My Anthro friend has stopped taking in doctoral students, as she finds it immoral. She says they come to the doctoral program thinking they will land a job in Anthro deps in Canada or US. And that is not going to happen. Period. Telling them that there is not a chance to get that type of job just makes them change supervisor (and no, they do not land an academic job when they graduate).
I ask: with what (moral) courage one takes on doctoral students in certain disciplines without telling them that 1000 to 1 they won’t become a professor? A honest conversation, and the creation of contacts, could go a long way to alleviate the desperation of these young. It is heartbreaking seeing them crumble when they realize the type of jobs they eventually land.
I agree. I entered a PhD program in English literature, hardly aware that we were not going to replace the tenured professors who were teaching us. We went on faith that there would be a need to replace the previous generation but, when the time came, tenured positions were just cut and most of us either were part-time, associate, or contract workers doing the marking and lecturing that no tenured prof wanted to do. And, forget the publishing aspect of it. More publications wont make a difference. Unless you become a best-selling, YouTube superstar, public intellectual, your career will be frustrating and poorly payed.
I finally left Canada to work oversees at different private colleges (on contract) and managed to save enough for retirement after 40 years in the classroom. And I never taught English Lit. but communication, business English, ESL, EAP, etc. Financially, it was a waste. The only thing that kept me teaching was the love of the job and the travel it offered.
I propose that doctoral programs should be mandated to post on their website the number of PhD graduates in a tenure track job each year for (former) students up to 5 years out from graduation, together with the hiring institutions (not the name of the students).
Some doctoral students live in a dream, and they need data to wake up.
The report should have provided a more granular assessments, at the program-area level. This thype of info is crucial for prospective students.
If someone enters a PhD program NOT knowing that their chances of getting a tenure-track job at a good university are very small, they can’t be very smart to begin with. Seriously.
And if someone goes to a 2nd-rate university, gets a 2nd-rate PhD, and thinks they can compete for academic jobs with those from the better universities (who are better trained, had better credentials to begin with, and do a better PhD), then, once more, they can’t be very smart. This is often a problem in, say, the Humanities.
If such PhDs end up as life-long adjuncts, sessionals, part-time, non-tenurable, etc, that is their choice. But then they often shout out that it is not fair. What? Not fair that weren’t good enough to get a job as a real professor?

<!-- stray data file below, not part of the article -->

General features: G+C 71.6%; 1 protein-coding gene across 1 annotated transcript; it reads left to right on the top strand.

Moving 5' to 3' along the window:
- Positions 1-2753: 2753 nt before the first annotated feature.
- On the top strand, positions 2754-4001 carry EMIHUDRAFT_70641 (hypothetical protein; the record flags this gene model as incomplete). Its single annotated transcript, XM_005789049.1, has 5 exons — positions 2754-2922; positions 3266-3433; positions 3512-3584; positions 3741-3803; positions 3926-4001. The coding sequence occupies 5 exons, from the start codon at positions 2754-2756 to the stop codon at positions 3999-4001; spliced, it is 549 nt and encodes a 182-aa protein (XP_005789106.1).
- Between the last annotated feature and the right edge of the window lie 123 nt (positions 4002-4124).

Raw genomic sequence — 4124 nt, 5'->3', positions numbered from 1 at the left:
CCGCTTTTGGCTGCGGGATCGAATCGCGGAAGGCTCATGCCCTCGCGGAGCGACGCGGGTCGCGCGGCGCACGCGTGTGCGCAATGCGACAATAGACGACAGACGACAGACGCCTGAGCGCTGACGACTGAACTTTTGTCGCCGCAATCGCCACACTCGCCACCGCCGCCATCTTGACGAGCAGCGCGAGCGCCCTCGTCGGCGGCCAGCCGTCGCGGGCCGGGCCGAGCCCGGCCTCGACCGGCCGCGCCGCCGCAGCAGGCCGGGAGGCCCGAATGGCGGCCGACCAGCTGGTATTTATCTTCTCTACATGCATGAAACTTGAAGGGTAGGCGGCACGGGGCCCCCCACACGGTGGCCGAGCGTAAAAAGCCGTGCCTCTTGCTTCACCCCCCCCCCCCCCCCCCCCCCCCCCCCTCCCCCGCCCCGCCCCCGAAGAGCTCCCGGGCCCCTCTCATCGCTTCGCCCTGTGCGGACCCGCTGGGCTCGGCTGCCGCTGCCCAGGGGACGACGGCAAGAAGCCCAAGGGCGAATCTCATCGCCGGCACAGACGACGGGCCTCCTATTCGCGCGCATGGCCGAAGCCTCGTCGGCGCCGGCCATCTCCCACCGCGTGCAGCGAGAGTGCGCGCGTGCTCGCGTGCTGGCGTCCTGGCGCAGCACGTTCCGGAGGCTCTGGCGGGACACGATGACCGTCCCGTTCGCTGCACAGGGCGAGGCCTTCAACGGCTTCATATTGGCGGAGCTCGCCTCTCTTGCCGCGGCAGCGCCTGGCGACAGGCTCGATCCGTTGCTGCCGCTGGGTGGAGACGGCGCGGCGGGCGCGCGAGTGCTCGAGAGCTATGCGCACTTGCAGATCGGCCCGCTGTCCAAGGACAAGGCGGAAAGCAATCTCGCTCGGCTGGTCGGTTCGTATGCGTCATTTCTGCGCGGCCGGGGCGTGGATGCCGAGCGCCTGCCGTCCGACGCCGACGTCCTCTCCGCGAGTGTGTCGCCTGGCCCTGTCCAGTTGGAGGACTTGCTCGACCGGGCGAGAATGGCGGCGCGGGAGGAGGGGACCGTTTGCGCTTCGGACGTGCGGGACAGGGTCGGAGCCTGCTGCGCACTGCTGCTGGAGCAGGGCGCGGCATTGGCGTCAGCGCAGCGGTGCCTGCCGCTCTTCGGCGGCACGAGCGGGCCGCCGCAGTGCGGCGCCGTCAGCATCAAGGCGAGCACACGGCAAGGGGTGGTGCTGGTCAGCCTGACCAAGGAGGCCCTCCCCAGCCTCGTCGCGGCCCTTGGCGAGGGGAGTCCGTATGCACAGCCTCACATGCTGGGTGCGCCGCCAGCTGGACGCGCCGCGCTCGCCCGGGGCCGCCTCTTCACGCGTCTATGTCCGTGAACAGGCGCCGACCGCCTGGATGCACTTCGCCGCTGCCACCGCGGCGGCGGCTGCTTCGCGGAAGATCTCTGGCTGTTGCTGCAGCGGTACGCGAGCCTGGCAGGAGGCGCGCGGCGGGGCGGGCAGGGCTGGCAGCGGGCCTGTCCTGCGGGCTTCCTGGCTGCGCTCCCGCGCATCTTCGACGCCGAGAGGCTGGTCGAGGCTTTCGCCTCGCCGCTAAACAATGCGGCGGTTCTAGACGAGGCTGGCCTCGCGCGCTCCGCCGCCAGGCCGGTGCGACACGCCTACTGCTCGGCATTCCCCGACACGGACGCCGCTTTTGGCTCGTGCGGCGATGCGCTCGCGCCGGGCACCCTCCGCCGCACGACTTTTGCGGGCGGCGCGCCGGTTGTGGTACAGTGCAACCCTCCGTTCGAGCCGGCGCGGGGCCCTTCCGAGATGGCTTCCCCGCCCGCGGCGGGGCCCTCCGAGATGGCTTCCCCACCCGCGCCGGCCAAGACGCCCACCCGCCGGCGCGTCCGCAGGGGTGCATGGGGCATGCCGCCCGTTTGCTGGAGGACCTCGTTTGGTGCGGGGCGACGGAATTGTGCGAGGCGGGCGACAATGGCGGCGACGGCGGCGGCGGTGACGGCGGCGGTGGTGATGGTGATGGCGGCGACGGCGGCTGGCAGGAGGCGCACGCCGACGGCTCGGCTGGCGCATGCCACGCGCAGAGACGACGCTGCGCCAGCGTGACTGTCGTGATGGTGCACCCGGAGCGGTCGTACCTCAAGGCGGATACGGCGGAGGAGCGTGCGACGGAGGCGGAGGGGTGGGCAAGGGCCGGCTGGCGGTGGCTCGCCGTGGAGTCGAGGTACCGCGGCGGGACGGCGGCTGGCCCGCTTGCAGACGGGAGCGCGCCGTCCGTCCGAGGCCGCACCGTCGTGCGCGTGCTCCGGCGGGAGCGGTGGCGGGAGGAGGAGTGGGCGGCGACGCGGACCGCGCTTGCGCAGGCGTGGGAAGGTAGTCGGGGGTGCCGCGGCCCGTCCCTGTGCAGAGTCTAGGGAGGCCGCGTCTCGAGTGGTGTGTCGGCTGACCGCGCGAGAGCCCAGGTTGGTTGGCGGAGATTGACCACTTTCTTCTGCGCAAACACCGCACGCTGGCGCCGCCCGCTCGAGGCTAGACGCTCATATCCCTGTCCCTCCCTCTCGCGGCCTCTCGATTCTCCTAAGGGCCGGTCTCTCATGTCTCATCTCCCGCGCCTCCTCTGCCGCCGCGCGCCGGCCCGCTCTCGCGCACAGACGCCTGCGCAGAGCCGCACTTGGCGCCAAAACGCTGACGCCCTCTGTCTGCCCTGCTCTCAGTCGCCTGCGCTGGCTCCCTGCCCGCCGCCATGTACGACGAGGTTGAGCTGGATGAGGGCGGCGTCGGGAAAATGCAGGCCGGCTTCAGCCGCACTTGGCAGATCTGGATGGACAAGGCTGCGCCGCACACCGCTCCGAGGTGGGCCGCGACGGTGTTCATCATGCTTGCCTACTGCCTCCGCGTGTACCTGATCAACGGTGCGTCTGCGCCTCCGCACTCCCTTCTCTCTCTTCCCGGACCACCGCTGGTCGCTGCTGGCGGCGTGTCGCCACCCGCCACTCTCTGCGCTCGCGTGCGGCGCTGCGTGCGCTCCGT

In the hard sciences, there are lots of jobs in government and the private sector, and they will do well.
RA Henderson your comments are…just unkind. And you seem to place a lot of value on the ruthless competition among institutions and students for “the best and the brightest” that makes universities rife with cynicism and stress.
Many factors can lead someone to pursue a PhD besides “stupidity.” PhDs can be misled about their job prospects by profs who either don’t know or don’t care about the ultimate fates of their grad students. Students who lack cultural and social capital may in earnest not know what they don’t know when they sign up for a PhD.
Certainly the massification of higher ed means churning out more graduate students of lower quality to a certain extent, but it also means an increase in the absolute numbers of people who are well qualified for academic positions. At some point the ranking game gets to a place where you are comparing apples to apples, and inventing bizarre criteria to screen out candidates.
This is not a system of hiring and ranking to be celebrated as “academic quality” or “academic integrity.” It is dysfunctional with a lot of elitist window dressing that serves no one but higher level admin and academic rockstars who have clawed their way to the top.
With reference to Laura Servage’s response to R. A. Henderson, his remarks are not only unkind but border on elitism. I disagree with his comments about 2nd – rate universities and 2nd – rate PhDs, as if the only worthwhile degrees are issued by the two or three best known institutions in our country. From my observations, the quality of a degree has much more to do with commitment to scholarship and the academic and scientific leadership associated with individual programs as offered at Canadian universities.
On the other hand, potential PhD candidates, do indeed have a responsibility to familiarize themselves with job opportunities in their respective fields before embarking on a 4 to 6-year journey that provides few guarantees and limited hope at the end of the trip.
Drs A D Boyd and A C Gross wrote a bilingual report for the Science Council of Canada in the 1970s entitled ‘Education and Jobs’ making several recommendations…which may still apply today… even as the focus was on just science and engineering graduates.